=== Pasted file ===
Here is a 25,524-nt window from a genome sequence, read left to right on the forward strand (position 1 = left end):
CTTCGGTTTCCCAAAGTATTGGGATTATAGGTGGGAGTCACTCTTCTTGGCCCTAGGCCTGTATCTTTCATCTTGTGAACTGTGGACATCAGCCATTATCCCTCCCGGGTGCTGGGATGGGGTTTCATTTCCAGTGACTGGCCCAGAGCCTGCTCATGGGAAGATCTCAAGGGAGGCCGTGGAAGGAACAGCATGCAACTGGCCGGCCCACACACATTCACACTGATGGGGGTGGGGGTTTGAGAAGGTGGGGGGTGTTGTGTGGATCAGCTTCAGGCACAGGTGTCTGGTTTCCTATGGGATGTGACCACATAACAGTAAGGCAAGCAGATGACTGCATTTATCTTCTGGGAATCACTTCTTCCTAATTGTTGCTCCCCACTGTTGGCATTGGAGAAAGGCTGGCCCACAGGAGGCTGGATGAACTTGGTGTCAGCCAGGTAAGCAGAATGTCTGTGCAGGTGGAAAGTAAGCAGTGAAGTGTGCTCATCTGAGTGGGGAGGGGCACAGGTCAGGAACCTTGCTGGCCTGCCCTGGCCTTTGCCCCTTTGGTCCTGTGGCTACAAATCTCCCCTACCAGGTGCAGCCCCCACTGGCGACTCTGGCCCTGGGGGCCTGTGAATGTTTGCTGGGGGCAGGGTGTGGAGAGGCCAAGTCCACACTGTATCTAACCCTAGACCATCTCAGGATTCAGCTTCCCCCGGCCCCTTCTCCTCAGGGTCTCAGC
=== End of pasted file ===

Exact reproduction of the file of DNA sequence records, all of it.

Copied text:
Here is a 25,524-nt window from a genome sequence, read left to right on the forward strand (position 1 = left end):
CTTCGGTTTCCCAAAGTATTGGGATTATAGGTGGGAGTCACTCTTCTTGGCCCTAGGCCTGTATCTTTCATCTTGTGAACTGTGGACATCAGCCATTATCCCTCCCGGGTGCTGGGATGGGGTTTCATTTCCAGTGACTGGCCCAGAGCCTGCTCATGGGAAGATCTCAAGGGAGGCCGTGGAAGGAACAGCATGCAACTGGCCGGCCCACACACATTCACACTGATGGGGGTGGGGGTTTGAGAAGGTGGGGGGTGTTGTGTGGATCAGCTTCAGGCACAGGTGTCTGGTTTCCTATGGGATGTGACCACATAACAGTAAGGCAAGCAGATGACTGCATTTATCTTCTGGGAATCACTTCTTCCTAATTGTTGCTCCCCACTGTTGGCATTGGAGAAAGGCTGGCCCACAGGAGGCTGGATGAACTTGGTGTCAGCCAGGTAAGCAGAATGTCTGTGCAGGTGGAAAGTAAGCAGTGAAGTGTGCTCATCTGAGTGGGGAGGGGCACAGGTCAGGAACCTTGCTGGCCTGCCCTGGCCTTTGCCCCTTTGGTCCTGTGGCTACAAATCTCCCCTACCAGGTGCAGCCCCCACTGGCGACTCTGGCCCTGGGGGCCTGTGAATGTTTGCTGGGGGCAGGGTGTGGAGAGGCCAAGTCCACACTGTATCTAACCCTAGACCATCTCAGGATTCAGCTTCCCCCGGCCCCTTCTCCTCAGGGTCTCAGC